John Beaumont, Kt., C.J.
1. This is an appeal from a decision of Mr. Justice Kania, which raises a point of law. The plaintiff is described as Madanlal Sonulal, a minor by his next friend Goverdhandas Mohanlal, and the defendants are The Great American Insurance Co., Ltd., a company incorporated in New York, United States of America, carrying on business in Bombay at Apollo Street, within the Fort of Bombay. The plaint alleges that the plaintiff is the sole surviving coparcener of a joint Hindu family carrying on joint family business at Devalgaum in the name of Surajmal Sonulal, and that the business of the firm is carried on under the superintendence of Goverdhandas Mohanlal, the plaintiff's sister's husband, with whom the plaintiff resides. Then it alleges that the firm in the course of its business effected an insurance against fire with the defendant company on certain cotton bales, and then it is alleged that on the actual date on which the final insurance was effected, which was by means of a cover note issued to the plaintiff's firm, the bales were burnt, and the plaintiff therefore sues to recover loss under the insurance. The defence raised in the written statement is in effect that there was collusion between the agent of the defendant company and the persons who effected the insurance, and that in fact the insurance was effected after the fire, and on that ground the defendants resisted their liability under the insurance. But the defendants did not plead that the plaintiff was a minor, and that on that ground the insurance policy was void. It appears, however, from what is stated in the learned Judge's judgment that when the issues were being discussed, the defendant's counsel, though stating that he did not plead infancy, nevertheless drew the attention of the learned Judge to the fact that on the plaint the plaintiff was a minor, and invited the Court to raise an issue as to whether the contract was void on the ground of the minority of the plaintiff, and the learned Judge accordingly raised such an issue. But at the trial the learned Judge came to the conclusion that it was not necessary to answer the issue, having regard to the fact that minority had not been pleaded. So far as the facts in dispute in the suit were concerned, the learned Judge came to the conclusion that the insurance was valid. He negatived the case of fraud and collusion set up by the defendant company, and gave judgment for the plaintiff. The insurance company has appealed from that judgment. They have not in this Court challenged the findings of fact. I gather that they are not satisfied that the true facts have been established, but they appreciate that in this Court, having regard to the evidence, they cannot successfully challenge the findings of fact. So that we have the case of a policy of insurance entered into by this company, premium paid and accepted, fire occurring, claim made, and the only answer raised is that the insurance is void because the plaintiff is a minor. It is somewhat startling to have such a point raised. If the contention of the defendants is right, it means that property of minors cannot be insured. A great many joint family businesses descend upon minors, and such businesses are in practice managed by some adult member of the family in the name of the minor, and if that member of the family cannot effect an insurance on behalf of the minor, the position is an extremely serious one, particularly if insurance companies are going to do what, according to my experience, at any rate of English offices, they generally do not do, but what is done by the defendant company in this case, namely, set up a purely technical defence to the policy. However, we have to consider the legal position. The defendants' case is founded on the well-known decision of the Privy Council, Mohori Bibee v. Dhurmodas Ghose in which their Lordships held that under the Indian Contract Act any contract by a minor is wholly void, the ratio decidendi being that the Indian Contract Act requires that parties to a contract should be persons competent to contract, and if one of the parties is a minor, he is not competent to contract, and therefore, no contract results. The provisions of the law which make a contract by a minor not binding were no doubt intended to be. for the benefit of the minor, and Courts in this country, when faced with a contract which has been carried out by or on behalf of the minor, the performance of which by the other party is then resisted on the ground of minority, have struggled hard to avoid holding the contract wholly void to the detriment of the minor. We were referred to Raghava Chariar v. Srinivasa Raghava Chariar I.L.R (1916). 40 Mad. 308, Sathurazu v. Basappa : (1913)24MLJ363 , Madhab Koeri v. Baikuntha Karmaker (1914) 4 P.L.J. 682, and Rose Fernandez v. Joseph Gonsalves I.L.R 1924 48 Bom. 673 : 26 Bom. L.R. 1035, as instances in point. It is not necessary, I think, to consider the principles on which those cases were decided, because in my view the answer to the defendants' contention in this case is a simple one. It is, in my opinion quite clear op the evidence that the contract was in fact made by Goverdhandas acting through his agent Trimbaksha, that is to say, it was the person acting as guardian for the minor who entered into the contract through the agent Trimbaksha. It is also, I think, quite clear from the evidence of Puranmal, who was, at the time of the contract, the agent of the insurance company and who gave evidence on behalf of the plaintiff, that he knew quite well that the business was owned by a minor, and that it was carried on by Goverdhandas, and of course the knowledge of that agent would be the knowledge of the defendant company. So that the defendant company knew F. that the business was carried on by a minor, and it hardly lies in their mouth to contend that with that knowledge they deliberately entered into a contract with the minor. I do not think they did that. I think they entered into a contract with Goverdhandas, the intermediaries who actually effected the insurance being Trimbaksha on behalf of Goverdhandas, and Puranmal on behalf of the insurance company. That being so, the contract sued upon is not a contract which was made by a minor, although it was made on behalf of a minor. Under Section 4(2) of the Guardians and Wards Act, I think that Goverdhandas was a guardian within the meaning of that Act, because 'guardian' is defined as a person having the care of the person of a minor or of his property, or of both his person and property, and I think the evidence here is that the plaintiff was living with Goverdhandas, who is his sister's husband, and that Goverdhandas had the care of the minor and his property. Under Section 27 of the Act, the guardian of the property of the ward is bound to deal with it as carefully as a man of ordinary prudence would deal with it if it were his own, and subject to the provisions of that Chapter (Chapter III), he may do all acts which are reasonable and proper for the realisation, protection or benefit of the property. It is, in my opinion, cleaf that Goverdhandas had authority to insure the minor's property against fire, and having insured that property, it is, I think, also clear that the minor, being a person for whose benefit the contract was made, and out of whose estate presumably the premium was paid, though I do not know that there is any direct evidence of that, the minor would be entitled to sue on the contract. That being so, I think the appeal fails, and must be dismissed with costs. Costs of two counsel allowed in the appeal. It is agreed between the parties that on the insurance company paying Rs. 7,000 towards the decree, the appellants are to be allowed to withdraw the security they have deposited, with Messrs. Daphtary, Ferreira and Divan,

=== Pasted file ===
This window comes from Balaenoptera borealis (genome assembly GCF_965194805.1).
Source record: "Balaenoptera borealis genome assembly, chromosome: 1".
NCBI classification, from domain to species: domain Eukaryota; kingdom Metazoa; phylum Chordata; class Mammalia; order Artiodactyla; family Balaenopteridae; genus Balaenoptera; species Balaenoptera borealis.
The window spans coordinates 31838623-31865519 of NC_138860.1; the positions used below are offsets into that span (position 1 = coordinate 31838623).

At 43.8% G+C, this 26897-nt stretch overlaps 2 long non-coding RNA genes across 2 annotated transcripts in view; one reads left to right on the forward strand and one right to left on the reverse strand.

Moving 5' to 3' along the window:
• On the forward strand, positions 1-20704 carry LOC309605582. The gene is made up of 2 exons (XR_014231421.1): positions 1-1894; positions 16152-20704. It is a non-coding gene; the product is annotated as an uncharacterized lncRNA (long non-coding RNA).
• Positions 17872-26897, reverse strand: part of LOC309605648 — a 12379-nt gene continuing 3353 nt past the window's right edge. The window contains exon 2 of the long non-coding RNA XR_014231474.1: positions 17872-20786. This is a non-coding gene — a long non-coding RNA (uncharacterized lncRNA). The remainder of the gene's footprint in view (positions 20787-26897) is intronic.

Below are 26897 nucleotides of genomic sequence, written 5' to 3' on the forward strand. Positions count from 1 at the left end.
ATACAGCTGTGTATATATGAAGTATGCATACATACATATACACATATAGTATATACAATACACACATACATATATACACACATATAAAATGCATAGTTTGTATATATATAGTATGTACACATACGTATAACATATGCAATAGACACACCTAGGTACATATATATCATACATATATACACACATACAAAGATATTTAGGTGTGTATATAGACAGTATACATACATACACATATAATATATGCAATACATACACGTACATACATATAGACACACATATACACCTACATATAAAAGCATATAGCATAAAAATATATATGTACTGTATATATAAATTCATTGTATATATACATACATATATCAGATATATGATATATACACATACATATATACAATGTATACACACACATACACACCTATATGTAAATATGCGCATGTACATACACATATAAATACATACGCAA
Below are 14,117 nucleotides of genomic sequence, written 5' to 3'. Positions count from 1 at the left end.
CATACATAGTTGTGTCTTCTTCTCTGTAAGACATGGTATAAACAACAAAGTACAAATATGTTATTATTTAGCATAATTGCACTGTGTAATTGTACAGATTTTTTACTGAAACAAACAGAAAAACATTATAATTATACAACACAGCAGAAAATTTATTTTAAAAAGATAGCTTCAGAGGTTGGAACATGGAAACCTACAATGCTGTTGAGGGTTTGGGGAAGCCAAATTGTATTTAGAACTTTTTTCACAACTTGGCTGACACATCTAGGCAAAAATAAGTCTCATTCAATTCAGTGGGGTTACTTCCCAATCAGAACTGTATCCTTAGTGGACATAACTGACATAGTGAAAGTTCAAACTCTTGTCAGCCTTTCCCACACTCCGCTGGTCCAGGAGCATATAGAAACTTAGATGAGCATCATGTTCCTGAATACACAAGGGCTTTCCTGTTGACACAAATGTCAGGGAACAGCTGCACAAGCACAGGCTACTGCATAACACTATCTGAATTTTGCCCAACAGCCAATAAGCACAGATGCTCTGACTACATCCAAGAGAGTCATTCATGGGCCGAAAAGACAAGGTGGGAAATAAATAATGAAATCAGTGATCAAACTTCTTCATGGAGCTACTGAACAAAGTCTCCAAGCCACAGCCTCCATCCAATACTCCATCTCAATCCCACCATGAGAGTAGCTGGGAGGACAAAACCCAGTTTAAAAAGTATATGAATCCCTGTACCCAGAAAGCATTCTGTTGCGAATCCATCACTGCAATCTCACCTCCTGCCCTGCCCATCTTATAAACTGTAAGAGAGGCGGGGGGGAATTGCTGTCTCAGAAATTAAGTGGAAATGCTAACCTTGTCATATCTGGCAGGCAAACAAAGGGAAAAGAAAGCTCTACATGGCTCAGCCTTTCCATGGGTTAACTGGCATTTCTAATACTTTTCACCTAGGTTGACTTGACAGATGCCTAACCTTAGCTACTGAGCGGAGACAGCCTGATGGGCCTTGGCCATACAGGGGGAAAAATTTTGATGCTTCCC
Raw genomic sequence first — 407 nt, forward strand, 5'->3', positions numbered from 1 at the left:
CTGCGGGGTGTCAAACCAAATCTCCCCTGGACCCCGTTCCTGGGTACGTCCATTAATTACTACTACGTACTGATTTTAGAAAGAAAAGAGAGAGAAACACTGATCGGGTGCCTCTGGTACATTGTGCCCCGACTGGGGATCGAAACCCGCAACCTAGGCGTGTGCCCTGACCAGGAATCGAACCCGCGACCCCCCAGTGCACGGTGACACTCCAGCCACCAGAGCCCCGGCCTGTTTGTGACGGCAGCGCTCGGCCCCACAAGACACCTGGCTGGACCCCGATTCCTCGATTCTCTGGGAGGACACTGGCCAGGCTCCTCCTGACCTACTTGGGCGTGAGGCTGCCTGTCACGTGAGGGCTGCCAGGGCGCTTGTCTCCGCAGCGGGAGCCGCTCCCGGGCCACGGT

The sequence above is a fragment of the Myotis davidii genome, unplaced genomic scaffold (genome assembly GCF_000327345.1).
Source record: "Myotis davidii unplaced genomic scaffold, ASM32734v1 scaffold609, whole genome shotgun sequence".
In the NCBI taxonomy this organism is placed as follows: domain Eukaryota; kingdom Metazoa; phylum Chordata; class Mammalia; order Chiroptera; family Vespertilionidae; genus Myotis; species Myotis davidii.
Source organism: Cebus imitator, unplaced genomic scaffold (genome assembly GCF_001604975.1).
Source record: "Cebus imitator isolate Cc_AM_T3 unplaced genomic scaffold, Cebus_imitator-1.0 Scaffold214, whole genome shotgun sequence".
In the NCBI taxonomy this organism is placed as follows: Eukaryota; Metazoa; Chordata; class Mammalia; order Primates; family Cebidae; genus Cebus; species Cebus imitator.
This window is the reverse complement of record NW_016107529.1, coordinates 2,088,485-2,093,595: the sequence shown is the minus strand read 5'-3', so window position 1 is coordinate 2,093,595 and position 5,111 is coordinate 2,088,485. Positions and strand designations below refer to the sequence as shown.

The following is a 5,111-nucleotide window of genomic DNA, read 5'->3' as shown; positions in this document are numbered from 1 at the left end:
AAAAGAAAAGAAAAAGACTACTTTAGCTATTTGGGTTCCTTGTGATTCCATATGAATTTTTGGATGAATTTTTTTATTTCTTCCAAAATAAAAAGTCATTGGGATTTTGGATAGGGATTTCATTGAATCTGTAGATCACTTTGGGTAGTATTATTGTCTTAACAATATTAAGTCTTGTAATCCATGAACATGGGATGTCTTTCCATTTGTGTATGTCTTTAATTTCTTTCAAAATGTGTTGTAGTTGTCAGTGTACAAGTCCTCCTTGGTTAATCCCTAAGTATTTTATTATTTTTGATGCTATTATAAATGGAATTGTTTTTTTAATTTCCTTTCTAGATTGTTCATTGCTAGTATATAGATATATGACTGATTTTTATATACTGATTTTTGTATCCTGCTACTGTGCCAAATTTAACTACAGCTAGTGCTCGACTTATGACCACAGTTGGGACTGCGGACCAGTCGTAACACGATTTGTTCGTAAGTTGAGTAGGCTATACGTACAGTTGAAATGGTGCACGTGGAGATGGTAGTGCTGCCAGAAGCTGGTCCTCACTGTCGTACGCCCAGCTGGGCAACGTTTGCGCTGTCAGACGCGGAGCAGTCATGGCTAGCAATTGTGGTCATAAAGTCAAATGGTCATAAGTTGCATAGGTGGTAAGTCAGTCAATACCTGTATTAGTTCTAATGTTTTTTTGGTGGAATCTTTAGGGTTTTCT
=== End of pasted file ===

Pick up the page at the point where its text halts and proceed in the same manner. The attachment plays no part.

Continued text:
2. I agree.